To Joseph Jones
Paris Aug. 14. 1787.
I have never yet thanked you, but with the heart, for the act of assembly confirming the agreement with Maryland, the pamphlet and papers I received from you a twelvemonth ago. Very soon after their receipt I got my right wrist dislocated which prevented me long from writing and as soon as that was able to bear it I took a long journey from which I am but lately returned. I am anxious to hear what our federal convention recommends, and what the states will do in consequence of their recommendation. I wish to see our states made one as to all foreign, and several as to all domestic matters, a peaceable mode of compulsion over the states given to Congress, and the powers of this body divided, as in the states, into three departments legislative, executive, and judiciary. It is my opinion the want of the latter organization has already done more harm than all the other federal defects put together, and that every evil almost may be traced to that source. But with all the defects of our constitutions, whether general or particular, the comparison of our governments with those of Europe are like a comparison of heaven and hell. England, like the earth, may be allowed to take the intermediate station. And yet I hear there are people among you who think the experience of our governments has already proved that republican governments will not answer. Send those gentry here to count the blessings of monarchy. A king’s sister for instance stopped in the road, and on a hostile journey, is sufficient cause for him to march immediately 20,000 men to revenge this insult, when he had shewn himself little moved by the matter of right then in question. I apprehend this hasty movement of the king of Prussia may perhaps decide the crisis of Europe to war, when it was before doubtful. The English squadron has sailed Westwardly: the French will doubtless do the same, and they are moving an army into the neighborhood of Holland. Still however the negociations are not broken off, and the desperate state of finances both in England and France give a hope they will yet arrange matters. In this country a great and sudden discontent has arisen, since the separation of the assemblee des Notables. It is not easy to fix the causes, since it is certain that great improvements of their laws and constitution have actually taken place and others are promised; great reforms in expence have been effected and are effecting. But the investigation of the horrid depredations in the late administration of their finances, some new and inconsiderate expences of the court, and the new taxes have probably excited this discontent. The opposition of the parliament to the new taxes is carried to it’s last point, and their exile is a measure which may very possibly take place. The principal security against it is the mild and patriotic character of the new ministry. From all these broils we are happily free, and that god may keep us long so, and yourself in health and happiness is the prayer of, dear Sir, your most obedient & most humble servant,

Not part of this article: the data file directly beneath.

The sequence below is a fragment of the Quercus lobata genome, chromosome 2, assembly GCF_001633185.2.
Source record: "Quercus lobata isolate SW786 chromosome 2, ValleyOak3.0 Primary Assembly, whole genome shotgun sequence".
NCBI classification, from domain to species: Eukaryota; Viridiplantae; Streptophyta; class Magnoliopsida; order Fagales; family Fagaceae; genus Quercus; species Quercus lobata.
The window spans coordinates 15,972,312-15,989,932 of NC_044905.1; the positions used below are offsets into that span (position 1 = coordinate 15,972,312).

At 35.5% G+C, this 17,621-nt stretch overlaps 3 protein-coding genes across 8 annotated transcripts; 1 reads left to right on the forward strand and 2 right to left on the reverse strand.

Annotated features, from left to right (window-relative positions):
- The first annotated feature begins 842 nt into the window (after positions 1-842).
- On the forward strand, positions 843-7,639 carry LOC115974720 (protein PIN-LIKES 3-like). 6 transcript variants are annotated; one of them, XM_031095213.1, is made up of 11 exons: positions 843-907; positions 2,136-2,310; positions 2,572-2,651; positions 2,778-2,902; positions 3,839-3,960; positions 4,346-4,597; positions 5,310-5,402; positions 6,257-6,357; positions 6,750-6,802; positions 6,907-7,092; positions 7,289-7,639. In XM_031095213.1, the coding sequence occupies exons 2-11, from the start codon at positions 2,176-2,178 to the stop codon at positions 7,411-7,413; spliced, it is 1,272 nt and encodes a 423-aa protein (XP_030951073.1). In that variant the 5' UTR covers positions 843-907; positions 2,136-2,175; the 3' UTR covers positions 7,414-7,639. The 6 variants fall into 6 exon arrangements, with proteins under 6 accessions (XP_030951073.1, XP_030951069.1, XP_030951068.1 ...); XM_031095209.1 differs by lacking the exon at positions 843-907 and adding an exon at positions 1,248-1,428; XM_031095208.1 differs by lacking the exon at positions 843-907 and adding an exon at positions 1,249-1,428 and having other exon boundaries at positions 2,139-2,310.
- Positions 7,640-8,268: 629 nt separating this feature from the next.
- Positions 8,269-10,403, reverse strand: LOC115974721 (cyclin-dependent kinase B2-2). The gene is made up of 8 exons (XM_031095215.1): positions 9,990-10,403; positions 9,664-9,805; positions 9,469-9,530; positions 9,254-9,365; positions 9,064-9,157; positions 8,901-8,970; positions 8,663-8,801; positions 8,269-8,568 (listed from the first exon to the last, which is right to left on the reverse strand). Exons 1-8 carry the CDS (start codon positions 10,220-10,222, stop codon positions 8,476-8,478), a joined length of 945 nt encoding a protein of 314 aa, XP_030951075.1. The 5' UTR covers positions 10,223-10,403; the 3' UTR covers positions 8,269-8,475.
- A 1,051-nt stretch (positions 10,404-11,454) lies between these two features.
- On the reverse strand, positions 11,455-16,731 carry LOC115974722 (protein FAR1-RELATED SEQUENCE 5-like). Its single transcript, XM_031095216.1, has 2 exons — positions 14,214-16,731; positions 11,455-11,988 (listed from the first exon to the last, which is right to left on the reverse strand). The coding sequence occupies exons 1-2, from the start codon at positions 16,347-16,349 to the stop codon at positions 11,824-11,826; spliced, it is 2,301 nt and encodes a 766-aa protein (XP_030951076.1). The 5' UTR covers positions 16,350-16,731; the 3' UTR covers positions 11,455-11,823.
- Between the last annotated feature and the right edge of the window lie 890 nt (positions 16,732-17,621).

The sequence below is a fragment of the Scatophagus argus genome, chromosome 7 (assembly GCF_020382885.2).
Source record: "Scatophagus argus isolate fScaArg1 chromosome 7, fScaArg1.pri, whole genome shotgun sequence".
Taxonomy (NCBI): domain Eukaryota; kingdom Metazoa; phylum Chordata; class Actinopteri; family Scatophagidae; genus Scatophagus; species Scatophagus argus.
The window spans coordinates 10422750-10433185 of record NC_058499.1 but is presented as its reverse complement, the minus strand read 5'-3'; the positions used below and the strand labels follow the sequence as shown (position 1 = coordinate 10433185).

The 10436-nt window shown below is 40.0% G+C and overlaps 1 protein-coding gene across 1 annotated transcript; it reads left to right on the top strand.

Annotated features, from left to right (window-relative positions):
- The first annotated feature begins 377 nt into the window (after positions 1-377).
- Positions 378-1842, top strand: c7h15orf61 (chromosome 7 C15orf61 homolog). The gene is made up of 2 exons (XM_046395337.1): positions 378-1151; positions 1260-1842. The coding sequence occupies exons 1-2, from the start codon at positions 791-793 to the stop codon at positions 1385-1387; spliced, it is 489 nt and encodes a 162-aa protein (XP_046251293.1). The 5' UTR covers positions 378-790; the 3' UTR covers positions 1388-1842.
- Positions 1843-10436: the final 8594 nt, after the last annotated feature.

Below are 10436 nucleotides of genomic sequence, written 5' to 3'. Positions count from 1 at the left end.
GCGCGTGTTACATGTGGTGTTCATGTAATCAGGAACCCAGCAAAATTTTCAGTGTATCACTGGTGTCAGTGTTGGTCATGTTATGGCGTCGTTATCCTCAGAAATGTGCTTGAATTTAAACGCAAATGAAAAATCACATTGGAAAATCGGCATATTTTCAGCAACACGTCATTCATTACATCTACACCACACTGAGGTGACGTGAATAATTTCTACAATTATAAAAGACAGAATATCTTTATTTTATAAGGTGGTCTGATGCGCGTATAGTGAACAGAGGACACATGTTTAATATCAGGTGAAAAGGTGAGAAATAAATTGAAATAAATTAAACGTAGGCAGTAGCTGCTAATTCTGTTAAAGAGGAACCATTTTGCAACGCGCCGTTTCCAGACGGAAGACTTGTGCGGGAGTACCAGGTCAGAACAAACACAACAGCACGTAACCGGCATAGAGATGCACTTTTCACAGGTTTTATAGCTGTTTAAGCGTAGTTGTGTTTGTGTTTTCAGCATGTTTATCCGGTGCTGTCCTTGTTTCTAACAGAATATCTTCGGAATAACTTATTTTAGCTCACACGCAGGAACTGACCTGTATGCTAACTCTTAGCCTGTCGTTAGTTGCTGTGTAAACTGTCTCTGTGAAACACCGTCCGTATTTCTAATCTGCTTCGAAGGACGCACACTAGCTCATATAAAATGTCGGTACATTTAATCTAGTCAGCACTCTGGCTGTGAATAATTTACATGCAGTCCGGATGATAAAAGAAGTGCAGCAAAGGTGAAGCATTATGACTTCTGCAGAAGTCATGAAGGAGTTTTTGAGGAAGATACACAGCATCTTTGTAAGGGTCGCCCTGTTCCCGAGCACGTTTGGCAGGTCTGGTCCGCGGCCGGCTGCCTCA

P.S. Aug. 15. The Parliament is exiled to Troyes this morning.